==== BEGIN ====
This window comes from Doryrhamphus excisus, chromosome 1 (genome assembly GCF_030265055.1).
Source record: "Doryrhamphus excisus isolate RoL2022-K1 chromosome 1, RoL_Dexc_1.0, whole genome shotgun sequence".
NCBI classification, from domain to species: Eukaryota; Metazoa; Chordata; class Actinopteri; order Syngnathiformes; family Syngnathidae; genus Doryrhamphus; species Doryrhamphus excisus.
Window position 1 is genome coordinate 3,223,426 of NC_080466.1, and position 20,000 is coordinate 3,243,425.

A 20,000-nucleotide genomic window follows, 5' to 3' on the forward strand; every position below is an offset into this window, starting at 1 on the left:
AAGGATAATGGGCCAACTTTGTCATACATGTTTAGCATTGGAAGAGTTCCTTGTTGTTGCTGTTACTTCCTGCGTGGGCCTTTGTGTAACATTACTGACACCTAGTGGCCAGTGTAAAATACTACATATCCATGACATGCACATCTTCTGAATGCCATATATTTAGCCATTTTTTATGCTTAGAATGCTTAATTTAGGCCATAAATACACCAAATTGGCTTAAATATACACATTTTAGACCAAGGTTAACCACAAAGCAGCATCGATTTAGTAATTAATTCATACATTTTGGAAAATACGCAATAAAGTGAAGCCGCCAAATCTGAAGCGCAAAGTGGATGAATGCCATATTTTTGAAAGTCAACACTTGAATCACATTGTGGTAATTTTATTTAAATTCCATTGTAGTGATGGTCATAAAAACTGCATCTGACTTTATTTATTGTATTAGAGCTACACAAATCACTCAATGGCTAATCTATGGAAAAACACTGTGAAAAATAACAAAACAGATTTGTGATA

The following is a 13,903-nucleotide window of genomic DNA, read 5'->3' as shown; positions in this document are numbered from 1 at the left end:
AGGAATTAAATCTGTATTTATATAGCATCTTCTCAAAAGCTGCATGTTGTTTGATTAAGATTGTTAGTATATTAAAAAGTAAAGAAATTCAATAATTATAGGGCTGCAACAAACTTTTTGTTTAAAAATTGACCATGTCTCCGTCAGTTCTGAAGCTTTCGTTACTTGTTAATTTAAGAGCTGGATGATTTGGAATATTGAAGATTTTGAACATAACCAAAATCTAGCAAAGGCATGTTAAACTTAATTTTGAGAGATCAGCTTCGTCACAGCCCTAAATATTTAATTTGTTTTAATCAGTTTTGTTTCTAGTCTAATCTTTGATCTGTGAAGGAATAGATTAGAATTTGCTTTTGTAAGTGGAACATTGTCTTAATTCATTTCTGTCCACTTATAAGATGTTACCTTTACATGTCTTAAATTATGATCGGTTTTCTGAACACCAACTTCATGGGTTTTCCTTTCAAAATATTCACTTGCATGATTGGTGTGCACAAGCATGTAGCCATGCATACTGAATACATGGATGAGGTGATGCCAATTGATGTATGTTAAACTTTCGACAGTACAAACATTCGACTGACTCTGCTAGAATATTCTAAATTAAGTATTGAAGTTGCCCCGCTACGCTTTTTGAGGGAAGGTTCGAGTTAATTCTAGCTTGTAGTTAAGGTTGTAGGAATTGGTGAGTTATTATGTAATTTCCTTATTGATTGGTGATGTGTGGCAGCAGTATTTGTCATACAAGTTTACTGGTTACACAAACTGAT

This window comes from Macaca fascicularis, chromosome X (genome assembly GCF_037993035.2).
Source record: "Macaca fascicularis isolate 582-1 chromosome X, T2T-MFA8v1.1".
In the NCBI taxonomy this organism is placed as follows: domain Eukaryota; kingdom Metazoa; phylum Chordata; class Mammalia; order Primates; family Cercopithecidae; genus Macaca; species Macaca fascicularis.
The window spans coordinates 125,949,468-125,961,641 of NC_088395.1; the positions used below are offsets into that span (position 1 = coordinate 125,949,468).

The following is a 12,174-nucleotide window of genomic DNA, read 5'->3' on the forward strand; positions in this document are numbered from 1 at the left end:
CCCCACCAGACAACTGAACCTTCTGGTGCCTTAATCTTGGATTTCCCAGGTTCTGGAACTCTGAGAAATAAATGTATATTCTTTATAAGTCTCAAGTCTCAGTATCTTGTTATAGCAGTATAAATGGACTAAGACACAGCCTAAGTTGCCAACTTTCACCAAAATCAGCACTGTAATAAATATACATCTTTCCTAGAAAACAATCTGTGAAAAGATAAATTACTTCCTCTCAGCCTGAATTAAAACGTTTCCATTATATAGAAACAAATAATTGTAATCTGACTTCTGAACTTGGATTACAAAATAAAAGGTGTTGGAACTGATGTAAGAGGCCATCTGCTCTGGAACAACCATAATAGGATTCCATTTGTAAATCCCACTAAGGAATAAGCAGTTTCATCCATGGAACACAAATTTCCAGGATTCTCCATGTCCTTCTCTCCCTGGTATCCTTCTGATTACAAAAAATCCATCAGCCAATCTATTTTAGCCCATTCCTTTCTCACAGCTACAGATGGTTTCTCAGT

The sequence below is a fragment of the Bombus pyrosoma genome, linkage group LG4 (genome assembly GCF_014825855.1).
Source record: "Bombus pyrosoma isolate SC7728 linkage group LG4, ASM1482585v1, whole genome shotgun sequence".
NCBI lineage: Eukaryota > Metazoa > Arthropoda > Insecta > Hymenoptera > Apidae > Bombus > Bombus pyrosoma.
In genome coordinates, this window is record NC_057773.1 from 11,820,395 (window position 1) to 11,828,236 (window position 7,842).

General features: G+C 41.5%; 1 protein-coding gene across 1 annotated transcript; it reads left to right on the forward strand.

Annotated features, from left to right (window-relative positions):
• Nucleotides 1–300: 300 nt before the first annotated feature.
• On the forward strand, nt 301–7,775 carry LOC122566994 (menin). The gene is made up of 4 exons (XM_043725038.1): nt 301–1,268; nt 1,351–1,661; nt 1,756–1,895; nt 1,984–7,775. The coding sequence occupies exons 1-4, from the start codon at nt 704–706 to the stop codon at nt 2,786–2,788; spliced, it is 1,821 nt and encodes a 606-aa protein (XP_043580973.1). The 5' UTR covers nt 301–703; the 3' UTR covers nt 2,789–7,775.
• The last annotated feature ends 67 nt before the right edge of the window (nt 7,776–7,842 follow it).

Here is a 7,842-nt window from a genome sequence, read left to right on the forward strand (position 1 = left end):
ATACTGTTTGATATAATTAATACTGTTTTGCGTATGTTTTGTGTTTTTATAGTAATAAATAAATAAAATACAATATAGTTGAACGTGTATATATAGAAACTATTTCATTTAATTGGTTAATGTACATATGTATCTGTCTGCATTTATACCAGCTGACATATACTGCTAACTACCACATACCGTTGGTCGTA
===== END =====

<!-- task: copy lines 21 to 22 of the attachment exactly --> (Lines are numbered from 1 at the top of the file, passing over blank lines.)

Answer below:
• Nucleotides 1–300: 300 nt before the first annotated feature.
• On the forward strand, nt 301–7,775 carry LOC122566994 (menin). The gene is made up of 4 exons (XM_043725038.1): nt 301–1,268; nt 1,351–1,661; nt 1,756–1,895; nt 1,984–7,775. The coding sequence occupies exons 1-4, from the start codon at nt 704–706 to the stop codon at nt 2,786–2,788; spliced, it is 1,821 nt and encodes a 606-aa protein (XP_043580973.1). The 5' UTR covers nt 301–703; the 3' UTR covers nt 2,789–7,775.